The Association of Joint Power Kinetic Variables with Running Injuries: A Case-Control Study.
Dewald M, Dalland J, Stockland J.
Background: There is conflicting data on which kinetic variables are important to consider with running injuries. Furthermore, less is understood regarding differences in these variables when considering demographics such as age, sex, weight, and running speed. The primary question was what joint power kinetic variables were different between non-injured and injured runners.
Purpose: The purpose of this study was to identify if there were differences in joint power kinetic variables between non-injured runners and injured runners.
Study Design: Case-Control Study
Methods: Kinetic data were collected on 122 runners (26 non-injured and 96 injured) over three years with a Bertec force plated treadmill and Qualisys 3D motion capture. The subjects were considered eligible if they self-identified themselves as runners or had running as a key component of their activity. The subjects ran at a comfortable, self-selected pace while two 10-second trials of recordings were used to calculate the means of peak power generated at the hips, knees, and ankles of each gait cycle. Foot strike was categorized by kinematic data. Two sample T-tests were used to compare peak power variables at the hips, knees, and ankles between non-injured and injured runners. Logistic regression analyses examined how a combination of demographics and peak power variables were associated with injuries.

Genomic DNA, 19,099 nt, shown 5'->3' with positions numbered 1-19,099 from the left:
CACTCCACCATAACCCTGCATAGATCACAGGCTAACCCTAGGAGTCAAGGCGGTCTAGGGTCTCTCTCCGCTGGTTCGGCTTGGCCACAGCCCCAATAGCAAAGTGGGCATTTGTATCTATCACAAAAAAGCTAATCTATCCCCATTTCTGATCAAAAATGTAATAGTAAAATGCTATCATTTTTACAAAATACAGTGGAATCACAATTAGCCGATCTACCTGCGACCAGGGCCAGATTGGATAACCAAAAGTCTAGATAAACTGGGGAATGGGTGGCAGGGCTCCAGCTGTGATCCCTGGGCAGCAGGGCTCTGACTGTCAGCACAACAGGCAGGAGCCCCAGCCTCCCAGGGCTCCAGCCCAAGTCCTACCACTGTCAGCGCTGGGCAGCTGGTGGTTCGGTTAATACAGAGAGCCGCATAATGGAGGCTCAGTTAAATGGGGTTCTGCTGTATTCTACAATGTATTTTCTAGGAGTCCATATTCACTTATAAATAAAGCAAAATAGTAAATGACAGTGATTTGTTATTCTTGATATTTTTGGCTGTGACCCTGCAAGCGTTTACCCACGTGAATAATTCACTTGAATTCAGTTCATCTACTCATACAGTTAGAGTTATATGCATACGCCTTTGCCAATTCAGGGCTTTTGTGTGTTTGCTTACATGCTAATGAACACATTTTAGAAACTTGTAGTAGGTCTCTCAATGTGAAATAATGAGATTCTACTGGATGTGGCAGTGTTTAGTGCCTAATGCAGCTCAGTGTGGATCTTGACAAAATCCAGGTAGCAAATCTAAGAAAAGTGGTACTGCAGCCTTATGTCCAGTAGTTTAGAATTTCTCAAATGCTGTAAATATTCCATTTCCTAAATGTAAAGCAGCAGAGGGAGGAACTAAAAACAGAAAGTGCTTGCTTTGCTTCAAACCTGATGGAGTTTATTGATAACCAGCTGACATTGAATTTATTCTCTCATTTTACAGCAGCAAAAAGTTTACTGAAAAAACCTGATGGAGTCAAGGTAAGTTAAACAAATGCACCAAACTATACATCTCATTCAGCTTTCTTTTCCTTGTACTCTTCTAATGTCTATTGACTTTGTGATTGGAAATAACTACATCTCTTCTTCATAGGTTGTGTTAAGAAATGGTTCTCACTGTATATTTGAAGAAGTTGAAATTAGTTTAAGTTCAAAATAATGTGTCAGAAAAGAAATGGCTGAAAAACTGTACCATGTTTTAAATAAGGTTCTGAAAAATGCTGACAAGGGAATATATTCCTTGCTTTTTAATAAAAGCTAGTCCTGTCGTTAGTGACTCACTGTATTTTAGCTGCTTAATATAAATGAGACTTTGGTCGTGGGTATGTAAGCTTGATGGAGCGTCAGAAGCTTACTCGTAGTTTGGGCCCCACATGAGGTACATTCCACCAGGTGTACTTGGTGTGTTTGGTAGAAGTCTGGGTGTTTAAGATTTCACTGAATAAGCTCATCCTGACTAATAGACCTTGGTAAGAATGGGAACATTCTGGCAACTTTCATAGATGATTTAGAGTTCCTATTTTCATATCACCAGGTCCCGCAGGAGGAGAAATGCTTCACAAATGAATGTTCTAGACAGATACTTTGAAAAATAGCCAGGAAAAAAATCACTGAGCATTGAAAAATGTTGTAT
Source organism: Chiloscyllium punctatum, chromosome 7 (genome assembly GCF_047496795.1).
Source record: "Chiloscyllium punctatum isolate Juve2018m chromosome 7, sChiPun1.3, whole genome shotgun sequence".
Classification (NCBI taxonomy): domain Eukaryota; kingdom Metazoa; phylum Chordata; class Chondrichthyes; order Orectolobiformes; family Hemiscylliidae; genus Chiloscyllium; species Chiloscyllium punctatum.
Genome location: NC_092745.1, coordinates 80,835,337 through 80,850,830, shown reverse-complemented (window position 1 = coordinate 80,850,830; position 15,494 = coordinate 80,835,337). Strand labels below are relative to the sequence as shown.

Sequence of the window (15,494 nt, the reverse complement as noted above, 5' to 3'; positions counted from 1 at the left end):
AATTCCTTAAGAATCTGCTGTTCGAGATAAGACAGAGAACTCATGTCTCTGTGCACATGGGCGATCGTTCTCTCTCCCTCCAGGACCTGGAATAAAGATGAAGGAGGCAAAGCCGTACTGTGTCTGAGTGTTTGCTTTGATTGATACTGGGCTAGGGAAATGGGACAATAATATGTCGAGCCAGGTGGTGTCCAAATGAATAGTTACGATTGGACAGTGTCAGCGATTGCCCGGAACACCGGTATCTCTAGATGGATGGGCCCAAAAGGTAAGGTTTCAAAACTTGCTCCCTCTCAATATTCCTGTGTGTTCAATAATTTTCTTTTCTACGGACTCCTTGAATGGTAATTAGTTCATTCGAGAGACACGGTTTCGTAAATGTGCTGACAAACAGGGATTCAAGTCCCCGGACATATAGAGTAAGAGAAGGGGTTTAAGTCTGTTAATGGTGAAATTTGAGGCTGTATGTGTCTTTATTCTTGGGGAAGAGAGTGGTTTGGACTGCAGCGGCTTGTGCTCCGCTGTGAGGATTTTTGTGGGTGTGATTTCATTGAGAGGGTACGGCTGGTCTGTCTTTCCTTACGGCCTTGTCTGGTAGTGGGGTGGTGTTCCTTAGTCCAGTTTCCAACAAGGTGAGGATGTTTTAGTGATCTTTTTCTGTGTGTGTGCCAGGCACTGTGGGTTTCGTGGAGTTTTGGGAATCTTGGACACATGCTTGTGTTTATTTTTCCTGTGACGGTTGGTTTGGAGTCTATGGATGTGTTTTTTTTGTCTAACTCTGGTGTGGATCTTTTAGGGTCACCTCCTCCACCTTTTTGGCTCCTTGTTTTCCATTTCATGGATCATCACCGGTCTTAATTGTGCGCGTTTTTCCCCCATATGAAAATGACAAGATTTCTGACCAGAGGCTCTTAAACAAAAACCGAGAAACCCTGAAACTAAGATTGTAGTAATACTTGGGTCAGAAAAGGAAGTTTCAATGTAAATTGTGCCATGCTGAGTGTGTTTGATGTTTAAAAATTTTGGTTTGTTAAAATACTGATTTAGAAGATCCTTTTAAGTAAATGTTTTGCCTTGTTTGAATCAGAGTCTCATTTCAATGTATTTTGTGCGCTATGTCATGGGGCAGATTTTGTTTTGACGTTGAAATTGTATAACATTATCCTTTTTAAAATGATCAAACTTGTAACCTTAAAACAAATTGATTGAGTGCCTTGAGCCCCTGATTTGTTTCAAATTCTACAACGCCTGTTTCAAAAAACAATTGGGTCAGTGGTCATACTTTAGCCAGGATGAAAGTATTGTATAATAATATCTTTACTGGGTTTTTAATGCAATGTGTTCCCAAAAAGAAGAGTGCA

Results: No peak power variable at the hip, knee, or ankle was significantly different between injured and non-injured runners (p=0.07-0.87). However, higher hip power absorbed was found to be protective against injuries (odds ratio, .16; 95% CI .025-.88) when considering demographics using a logistic regression model including sex, foot strike, BMI, speed, age, and power variables from the hip, knee, and ankle. The area under the ROC curve was .74, which is acceptable discrimination.
Conclusion: When controlling for age, sex, BMI, foot strike, and speed; higher hip power absorbed was found to be protective against injury. This could be due to the hip muscles’ unique role in absorbing force during early stance phase.
Level of Evidence: 3b